Friday, December 10, 2004

The Devastations of Neoliberalism

Two damning indictments in one week. On Tuesday the International Labour Organisation released its World Employment Report 2004-2005 which headlines the fact that half the world's 2.8 billion workers are living below the $2 a day poverty line - the price of a cup of coffee. The Report goes on to show that there is a large and persistent decent work deficit in the world - "one that poses a great challenge in the fight against poverty". And then today, Unicef has published its The State of the World's Children 2005, with the sub-title "Childhood Under Threat", and reported on here and here. Again the issue of poverty is much to the fore:
Millions of children around the world miss out on their childhood as a result of poverty. Poverty deprives them of the capabilities needed to survive, develop and thrive. It prevents them from enjoying equal opportunities. It makes children more vulnerable to exploitation, abuse, violence, discrimination and stigmatization.
Or in the more graphic language of the Independent:
They are a billion strong. Diseased, malnourished, uneducated, they are a people on the run from wars that take the lives of their brothers and sisters. And they are all children - half the children on earth today.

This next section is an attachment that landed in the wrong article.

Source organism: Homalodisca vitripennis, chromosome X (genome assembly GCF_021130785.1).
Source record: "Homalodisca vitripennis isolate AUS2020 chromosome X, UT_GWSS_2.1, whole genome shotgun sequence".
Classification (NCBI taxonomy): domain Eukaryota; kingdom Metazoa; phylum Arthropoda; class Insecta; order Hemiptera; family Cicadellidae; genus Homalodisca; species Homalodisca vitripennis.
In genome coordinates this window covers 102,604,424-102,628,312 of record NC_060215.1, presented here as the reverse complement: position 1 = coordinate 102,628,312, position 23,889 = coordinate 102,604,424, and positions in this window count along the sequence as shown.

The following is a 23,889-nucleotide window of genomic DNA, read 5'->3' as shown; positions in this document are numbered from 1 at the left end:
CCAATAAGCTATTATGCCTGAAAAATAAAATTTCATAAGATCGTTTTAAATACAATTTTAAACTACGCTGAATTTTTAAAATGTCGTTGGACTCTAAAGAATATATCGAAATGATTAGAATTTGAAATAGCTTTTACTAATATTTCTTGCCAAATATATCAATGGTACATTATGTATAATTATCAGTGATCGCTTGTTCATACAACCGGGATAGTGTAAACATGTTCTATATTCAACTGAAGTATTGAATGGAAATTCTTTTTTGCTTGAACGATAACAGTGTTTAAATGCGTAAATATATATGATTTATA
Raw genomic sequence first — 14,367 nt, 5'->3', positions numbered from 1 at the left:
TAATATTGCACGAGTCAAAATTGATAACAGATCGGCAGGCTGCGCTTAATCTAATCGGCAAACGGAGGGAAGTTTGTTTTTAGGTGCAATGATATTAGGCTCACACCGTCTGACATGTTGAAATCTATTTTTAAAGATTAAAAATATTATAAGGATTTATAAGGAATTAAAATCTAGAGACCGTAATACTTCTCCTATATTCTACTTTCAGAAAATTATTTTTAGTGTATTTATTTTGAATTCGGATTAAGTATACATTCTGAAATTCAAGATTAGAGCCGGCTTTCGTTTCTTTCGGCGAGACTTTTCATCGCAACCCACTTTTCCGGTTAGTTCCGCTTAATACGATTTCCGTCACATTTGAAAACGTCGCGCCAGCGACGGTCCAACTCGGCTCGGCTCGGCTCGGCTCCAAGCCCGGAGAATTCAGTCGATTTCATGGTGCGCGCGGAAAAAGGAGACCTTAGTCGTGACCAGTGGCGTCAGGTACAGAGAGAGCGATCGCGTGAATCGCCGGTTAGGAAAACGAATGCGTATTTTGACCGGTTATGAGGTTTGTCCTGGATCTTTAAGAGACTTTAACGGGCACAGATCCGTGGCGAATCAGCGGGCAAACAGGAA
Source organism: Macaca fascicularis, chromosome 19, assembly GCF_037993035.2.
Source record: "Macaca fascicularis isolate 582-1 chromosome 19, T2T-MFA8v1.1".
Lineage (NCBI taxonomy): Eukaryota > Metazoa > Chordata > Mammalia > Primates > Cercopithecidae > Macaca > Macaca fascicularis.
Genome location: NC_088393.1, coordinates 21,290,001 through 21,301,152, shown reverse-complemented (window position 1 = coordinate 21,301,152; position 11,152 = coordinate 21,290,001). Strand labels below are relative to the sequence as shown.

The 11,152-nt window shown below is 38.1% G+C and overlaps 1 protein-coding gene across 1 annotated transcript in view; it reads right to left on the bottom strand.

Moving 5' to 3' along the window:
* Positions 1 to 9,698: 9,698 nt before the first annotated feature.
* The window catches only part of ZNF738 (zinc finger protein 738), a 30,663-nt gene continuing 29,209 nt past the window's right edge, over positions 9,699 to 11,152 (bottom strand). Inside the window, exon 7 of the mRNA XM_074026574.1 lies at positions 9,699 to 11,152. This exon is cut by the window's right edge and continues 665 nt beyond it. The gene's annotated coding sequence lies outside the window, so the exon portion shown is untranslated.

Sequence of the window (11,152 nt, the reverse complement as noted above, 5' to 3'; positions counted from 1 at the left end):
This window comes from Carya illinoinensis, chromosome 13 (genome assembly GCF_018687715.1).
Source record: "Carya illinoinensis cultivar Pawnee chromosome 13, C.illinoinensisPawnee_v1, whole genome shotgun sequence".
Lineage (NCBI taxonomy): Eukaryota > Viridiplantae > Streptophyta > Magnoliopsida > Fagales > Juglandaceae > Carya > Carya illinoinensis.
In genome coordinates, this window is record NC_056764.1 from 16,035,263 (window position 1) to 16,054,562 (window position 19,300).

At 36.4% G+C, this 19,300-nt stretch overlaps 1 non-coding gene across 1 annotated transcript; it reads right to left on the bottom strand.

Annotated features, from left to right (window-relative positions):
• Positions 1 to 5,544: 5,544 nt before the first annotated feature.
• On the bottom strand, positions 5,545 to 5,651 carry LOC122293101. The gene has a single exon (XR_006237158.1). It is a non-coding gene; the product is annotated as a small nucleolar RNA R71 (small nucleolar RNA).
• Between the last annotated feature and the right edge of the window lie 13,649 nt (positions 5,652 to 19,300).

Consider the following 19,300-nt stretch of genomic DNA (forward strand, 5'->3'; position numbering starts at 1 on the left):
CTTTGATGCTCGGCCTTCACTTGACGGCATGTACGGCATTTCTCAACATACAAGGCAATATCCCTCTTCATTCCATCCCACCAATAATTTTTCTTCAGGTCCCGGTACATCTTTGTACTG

There are two especially chilling facts highlighted by the Report. One is the portrayal of the HIV/Aids pandemic as the worst catastrophe in history, one that is blighting childhood across the developing world, especially sub-Saharan Africa. The other is this: since 1990, 3.6 million people have been killed on the front line in wars around the word - almost half of them were children..

The facts alone are simply shocking. Put simply, life for most people in our age is intolerable and dehumanising. But they are more, much more, than merely the discontents of globalisation. The state of the world's workers, the state of the world's children are the logical consequences of a class project - for that is what neoliebral globalisation actually is - that compels market dependence on everyone. It is a project whose end product is more poverty and immiseration. This is how Ellen Wood put it a while back:
In conditions where the market has this historically unprecedented role in organizing human life and social reproduction, where people must go through the market to gain access to the most basic means of self-reproduction, the provision of all goods and services is governed by certain imperatives: the imperatives of competition, accumulation, profit-maximization, and increasing labor productivity.... Human needs and wants are always subordinate to capital accumulation and subject to all the crises and contradictions associated with an anarchic competitive market.
We live in a pitiless era. The devastations of neoliberal globalisation will require much more radical thinking of what is possible and much more imagination of what is desirable. In the short term, this means as much as possible detaching social life from the kind of market dependence to which we are all subjugated.


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